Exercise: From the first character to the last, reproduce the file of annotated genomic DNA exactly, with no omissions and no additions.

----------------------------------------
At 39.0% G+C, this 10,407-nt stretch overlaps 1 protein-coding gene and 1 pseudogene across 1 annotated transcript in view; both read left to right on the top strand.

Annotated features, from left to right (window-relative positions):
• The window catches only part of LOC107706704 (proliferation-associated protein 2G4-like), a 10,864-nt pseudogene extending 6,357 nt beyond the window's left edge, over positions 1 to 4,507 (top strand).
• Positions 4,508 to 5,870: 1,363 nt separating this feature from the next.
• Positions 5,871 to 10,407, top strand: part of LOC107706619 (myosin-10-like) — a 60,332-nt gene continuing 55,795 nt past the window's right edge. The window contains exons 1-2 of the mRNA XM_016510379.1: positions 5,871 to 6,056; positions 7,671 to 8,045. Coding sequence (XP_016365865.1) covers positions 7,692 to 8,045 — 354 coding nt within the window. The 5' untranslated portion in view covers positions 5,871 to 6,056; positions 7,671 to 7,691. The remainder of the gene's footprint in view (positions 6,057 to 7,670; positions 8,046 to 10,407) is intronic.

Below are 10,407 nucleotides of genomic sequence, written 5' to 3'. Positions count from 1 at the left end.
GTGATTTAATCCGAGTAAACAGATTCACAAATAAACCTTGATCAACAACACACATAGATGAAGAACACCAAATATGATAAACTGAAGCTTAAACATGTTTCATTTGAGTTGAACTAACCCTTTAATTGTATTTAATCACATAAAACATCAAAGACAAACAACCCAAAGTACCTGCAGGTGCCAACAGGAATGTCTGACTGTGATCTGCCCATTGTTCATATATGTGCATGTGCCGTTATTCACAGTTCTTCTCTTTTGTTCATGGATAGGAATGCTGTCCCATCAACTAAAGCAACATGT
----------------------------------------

At 39.0% G+C, this 10,407-nt stretch overlaps 1 protein-coding gene and 1 pseudogene across 1 annotated transcript in view; both read left to right on the top strand.

Annotated features, from left to right (window-relative positions):
• The window catches only part of LOC107706704 (proliferation-associated protein 2G4-like), a 10,864-nt pseudogene extending 6,357 nt beyond the window's left edge, over positions 1 to 4,507 (top strand).
• Positions 4,508 to 5,870: 1,363 nt separating this feature from the next.
• Positions 5,871 to 10,407, top strand: part of LOC107706619 (myosin-10-like) — a 60,332-nt gene continuing 55,795 nt past the window's right edge. The window contains exons 1-2 of the mRNA XM_016510379.1: positions 5,871 to 6,056; positions 7,671 to 8,045. Coding sequence (XP_016365865.1) covers positions 7,692 to 8,045 — 354 coding nt within the window. The 5' untranslated portion in view covers positions 5,871 to 6,056; positions 7,671 to 7,691. The remainder of the gene's footprint in view (positions 6,057 to 7,670; positions 8,046 to 10,407) is intronic.

Below are 10,407 nucleotides of genomic sequence, written 5' to 3'. Positions count from 1 at the left end.
GTGATTTAATCCGAGTAAACAGATTCACAAATAAACCTTGATCAACAACACACATAGATGAAGAACACCAAATATGATAAACTGAAGCTTAAACATGTTTCATTTGAGTTGAACTAACCCTTTAATTGTATTTAATCACATAAAACATCAAAGACAAACAACCCAAAGTACCTGCAGGTGCCAACAGGAATGTCTGACTGTGATCTGCCCATTGTTCATATATGTGCATGTGCCGTTATTCACAGTTCTTCTCTTTTGTTCATGGATAGGAATGCTGTCCCATCAACTAAAGCAACATGT